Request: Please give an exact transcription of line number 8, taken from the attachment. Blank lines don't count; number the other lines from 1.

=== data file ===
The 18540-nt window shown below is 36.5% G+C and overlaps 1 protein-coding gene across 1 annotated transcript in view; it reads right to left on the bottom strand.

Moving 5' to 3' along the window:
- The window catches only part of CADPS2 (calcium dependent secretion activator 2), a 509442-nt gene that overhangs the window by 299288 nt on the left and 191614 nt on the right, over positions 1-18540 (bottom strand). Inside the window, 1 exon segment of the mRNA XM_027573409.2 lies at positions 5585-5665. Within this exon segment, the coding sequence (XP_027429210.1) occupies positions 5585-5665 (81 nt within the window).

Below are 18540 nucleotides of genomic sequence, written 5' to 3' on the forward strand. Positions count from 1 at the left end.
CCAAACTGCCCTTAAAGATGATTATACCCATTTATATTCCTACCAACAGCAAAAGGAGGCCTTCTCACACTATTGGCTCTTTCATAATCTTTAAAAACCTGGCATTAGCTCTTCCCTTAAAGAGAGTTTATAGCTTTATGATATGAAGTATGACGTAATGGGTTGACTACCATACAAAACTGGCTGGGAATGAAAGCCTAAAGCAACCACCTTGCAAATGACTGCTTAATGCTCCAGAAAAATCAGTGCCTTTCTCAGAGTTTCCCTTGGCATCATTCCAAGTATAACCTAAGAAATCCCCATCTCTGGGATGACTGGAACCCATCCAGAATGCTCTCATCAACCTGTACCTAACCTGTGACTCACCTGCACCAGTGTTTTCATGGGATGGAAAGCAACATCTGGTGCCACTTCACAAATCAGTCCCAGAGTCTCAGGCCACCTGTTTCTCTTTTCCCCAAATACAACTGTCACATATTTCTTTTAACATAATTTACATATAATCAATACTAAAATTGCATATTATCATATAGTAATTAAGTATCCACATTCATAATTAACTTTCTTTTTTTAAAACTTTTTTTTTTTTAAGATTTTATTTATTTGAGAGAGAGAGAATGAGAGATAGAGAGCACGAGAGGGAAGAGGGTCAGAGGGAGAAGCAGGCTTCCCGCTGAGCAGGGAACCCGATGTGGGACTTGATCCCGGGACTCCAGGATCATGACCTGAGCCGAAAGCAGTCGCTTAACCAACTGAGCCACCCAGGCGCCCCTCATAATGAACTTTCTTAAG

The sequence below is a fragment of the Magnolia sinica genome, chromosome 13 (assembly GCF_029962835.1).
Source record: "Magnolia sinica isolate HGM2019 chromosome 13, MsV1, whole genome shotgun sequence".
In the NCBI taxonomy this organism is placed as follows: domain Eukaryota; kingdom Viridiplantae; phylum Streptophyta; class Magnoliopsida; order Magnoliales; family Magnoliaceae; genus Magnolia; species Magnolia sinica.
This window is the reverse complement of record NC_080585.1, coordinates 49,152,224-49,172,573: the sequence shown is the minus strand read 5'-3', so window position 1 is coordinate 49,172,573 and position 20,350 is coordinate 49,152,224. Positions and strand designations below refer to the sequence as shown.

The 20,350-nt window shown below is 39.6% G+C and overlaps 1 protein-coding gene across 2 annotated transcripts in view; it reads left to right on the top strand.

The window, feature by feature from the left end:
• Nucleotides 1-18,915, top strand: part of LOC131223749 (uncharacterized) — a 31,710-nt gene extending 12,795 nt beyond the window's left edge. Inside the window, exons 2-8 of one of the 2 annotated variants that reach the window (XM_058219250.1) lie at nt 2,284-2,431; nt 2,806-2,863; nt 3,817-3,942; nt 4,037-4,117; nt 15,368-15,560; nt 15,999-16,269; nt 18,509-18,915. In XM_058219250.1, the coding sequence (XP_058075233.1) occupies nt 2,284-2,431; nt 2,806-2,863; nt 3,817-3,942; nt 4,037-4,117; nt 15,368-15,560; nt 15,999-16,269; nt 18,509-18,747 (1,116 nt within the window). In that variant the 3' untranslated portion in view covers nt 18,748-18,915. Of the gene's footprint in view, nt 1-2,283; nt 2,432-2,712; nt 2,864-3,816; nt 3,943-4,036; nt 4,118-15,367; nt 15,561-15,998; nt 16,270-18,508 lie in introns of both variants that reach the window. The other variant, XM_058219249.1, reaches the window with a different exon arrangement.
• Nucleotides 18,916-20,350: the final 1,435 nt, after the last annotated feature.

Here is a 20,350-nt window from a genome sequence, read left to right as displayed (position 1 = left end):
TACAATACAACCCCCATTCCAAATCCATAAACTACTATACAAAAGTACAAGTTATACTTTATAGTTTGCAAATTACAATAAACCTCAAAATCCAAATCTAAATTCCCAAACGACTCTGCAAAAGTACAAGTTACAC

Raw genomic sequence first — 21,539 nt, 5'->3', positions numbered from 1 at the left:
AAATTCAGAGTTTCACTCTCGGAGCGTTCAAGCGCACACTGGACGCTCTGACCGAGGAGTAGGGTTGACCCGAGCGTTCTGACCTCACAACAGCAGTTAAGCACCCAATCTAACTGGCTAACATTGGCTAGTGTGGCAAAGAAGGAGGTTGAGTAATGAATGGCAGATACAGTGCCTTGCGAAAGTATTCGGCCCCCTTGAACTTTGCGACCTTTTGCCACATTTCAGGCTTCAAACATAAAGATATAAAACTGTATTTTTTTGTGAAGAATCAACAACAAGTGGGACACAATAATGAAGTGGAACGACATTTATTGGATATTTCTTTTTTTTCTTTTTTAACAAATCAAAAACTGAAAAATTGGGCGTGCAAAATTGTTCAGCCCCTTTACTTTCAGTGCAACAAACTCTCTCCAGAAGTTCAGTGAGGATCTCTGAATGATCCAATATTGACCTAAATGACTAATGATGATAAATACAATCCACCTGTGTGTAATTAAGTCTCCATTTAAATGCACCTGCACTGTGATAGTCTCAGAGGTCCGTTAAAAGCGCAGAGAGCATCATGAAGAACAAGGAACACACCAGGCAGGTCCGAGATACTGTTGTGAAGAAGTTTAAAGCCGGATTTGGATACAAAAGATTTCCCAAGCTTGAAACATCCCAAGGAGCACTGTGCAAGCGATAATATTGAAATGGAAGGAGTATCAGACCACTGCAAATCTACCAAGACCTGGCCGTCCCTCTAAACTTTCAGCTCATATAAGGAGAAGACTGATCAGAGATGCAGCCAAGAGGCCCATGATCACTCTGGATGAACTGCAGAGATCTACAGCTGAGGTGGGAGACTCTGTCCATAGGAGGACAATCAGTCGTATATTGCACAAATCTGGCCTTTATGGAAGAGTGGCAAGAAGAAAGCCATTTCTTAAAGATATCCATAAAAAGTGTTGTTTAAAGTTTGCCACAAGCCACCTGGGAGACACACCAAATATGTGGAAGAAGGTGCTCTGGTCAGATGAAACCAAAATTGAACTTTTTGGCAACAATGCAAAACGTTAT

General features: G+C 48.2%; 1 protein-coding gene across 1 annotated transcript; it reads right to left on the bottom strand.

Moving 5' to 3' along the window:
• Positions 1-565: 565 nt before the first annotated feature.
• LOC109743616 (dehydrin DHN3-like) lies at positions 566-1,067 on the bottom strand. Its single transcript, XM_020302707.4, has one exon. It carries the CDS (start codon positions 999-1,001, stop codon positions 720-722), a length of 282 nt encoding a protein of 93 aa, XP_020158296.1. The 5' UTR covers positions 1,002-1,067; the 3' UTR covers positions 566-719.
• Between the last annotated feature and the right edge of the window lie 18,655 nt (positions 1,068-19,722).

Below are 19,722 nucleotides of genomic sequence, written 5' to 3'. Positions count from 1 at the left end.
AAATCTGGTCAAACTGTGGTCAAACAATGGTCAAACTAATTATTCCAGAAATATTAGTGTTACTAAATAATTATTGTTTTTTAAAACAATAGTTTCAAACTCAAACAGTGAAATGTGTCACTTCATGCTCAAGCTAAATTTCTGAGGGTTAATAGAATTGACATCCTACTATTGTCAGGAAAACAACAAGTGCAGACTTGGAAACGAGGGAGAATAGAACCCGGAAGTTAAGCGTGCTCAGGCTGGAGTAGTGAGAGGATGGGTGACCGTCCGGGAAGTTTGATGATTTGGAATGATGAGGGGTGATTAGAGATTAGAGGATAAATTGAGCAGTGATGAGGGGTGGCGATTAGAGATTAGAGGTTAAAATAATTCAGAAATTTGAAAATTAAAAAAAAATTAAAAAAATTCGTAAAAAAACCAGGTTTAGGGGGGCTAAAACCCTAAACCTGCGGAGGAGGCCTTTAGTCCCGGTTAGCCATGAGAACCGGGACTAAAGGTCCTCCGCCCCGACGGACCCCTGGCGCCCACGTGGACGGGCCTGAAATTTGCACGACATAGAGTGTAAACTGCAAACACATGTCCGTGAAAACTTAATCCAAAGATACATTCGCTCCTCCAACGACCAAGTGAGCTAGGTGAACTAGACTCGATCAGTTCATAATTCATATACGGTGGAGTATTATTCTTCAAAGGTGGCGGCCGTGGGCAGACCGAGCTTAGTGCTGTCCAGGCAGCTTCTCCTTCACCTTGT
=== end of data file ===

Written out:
In the NCBI taxonomy this organism is placed as follows: domain Eukaryota; kingdom Viridiplantae; phylum Streptophyta; class Magnoliopsida; order Magnoliales; family Magnoliaceae; genus Magnolia; species Magnolia sinica.